Android users have long been warned of the dangers of downloading applications for their devices through third party stores, some so bad that they 'root' the device - needing expert attention, or even worse, forcing users to replace their phones altogether.
That warning has received another boost from mobile security company, Lookout, that discovered over 20,000 instances of trojanised malware disguised as popular applications, including Candy Crush, Facebook, GoogleNow, NYTimes, Okta, Snapchat, Twitter and WhatsApp, all downloaded from third-party app stores.
Lookout said malicious actors behind these families repackaged and injected malicious code into thousands of popular applications found in Google Play, and later published them to third-party app stores.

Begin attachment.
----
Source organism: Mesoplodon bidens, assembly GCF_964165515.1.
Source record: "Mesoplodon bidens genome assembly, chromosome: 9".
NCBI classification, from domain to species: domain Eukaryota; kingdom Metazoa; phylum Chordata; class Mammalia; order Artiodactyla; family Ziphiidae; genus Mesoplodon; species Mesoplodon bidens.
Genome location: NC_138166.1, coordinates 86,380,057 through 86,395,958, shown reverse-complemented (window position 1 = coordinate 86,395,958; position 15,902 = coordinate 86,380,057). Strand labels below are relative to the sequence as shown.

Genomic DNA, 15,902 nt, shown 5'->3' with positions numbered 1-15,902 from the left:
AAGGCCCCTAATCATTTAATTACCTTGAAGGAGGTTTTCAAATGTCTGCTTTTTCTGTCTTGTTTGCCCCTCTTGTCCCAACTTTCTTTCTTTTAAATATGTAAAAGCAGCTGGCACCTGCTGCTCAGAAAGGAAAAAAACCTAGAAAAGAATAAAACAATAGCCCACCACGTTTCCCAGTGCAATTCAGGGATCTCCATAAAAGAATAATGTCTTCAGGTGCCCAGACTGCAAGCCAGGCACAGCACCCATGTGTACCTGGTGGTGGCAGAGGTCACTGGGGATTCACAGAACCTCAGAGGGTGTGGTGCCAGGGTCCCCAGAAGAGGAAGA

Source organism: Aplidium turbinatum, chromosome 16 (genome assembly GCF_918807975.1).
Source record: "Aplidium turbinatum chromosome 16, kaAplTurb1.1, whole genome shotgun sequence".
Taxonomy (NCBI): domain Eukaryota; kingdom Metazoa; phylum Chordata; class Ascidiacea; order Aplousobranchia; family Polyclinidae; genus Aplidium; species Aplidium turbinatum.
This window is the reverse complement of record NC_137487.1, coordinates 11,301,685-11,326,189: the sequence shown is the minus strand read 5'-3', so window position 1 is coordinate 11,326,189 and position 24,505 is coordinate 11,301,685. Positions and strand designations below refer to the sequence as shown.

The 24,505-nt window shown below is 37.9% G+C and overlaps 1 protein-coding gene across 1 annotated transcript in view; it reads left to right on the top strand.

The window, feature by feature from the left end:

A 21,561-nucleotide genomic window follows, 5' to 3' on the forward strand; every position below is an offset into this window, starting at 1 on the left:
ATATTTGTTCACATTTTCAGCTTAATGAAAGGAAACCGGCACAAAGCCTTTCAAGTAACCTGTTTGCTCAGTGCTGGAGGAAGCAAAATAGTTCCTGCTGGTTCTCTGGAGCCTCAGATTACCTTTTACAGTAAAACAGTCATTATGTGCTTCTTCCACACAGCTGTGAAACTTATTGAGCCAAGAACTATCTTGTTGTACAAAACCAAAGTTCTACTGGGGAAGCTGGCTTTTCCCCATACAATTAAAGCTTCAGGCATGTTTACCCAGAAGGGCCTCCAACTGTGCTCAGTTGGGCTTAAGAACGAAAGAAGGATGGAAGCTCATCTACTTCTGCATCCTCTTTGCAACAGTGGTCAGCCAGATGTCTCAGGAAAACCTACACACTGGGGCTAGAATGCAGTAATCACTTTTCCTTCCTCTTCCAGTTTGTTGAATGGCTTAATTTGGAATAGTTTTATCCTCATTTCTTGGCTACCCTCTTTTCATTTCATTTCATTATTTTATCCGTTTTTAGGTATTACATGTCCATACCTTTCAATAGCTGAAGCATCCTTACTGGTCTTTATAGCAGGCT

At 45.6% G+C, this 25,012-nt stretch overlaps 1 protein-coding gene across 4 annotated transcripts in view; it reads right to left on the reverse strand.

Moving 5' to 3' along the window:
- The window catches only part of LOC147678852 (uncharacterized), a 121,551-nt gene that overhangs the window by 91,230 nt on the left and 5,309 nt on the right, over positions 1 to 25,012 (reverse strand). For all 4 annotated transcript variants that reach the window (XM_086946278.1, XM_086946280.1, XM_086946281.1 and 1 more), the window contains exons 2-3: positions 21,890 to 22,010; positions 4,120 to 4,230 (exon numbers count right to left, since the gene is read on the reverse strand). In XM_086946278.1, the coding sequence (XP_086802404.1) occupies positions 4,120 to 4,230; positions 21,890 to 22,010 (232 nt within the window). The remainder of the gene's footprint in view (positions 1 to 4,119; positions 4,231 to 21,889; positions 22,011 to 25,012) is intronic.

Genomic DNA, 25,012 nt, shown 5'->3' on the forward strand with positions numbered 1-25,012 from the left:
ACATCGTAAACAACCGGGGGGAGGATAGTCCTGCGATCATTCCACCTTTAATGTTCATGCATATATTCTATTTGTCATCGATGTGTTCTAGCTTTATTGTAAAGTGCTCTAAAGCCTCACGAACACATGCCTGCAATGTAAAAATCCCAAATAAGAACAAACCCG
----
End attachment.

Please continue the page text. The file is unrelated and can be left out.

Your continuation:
"We believe many of these apps are actually fully-functional, providing their usual services, in addition to the malicious code that roots the device," the company said in a blog post.
Lookout said that, unlike older iterations of this type of malware that were 'obvious and obnoxious', these applications root the device without the user's knowledge. The firm went on to say that users would likely not be able to remove the malware.
By rooting a device the malware creates an additional security risk for business and individuals alike, as other apps can then get root access to the device, giving them unrestricted access to files outside traditional permissions. Usually applications are not allowed to access the files created by other applications, however with root access, those limitation are easily bypassed.
Lookout said that, over the past year, it studied three interconnected families of adware. The first, Shuanet, Kemoge, (or ShiftyBug) and GhostPush. It claims that the three are responsible for over 20,000 repackaged apps.
Source: ARN Australia
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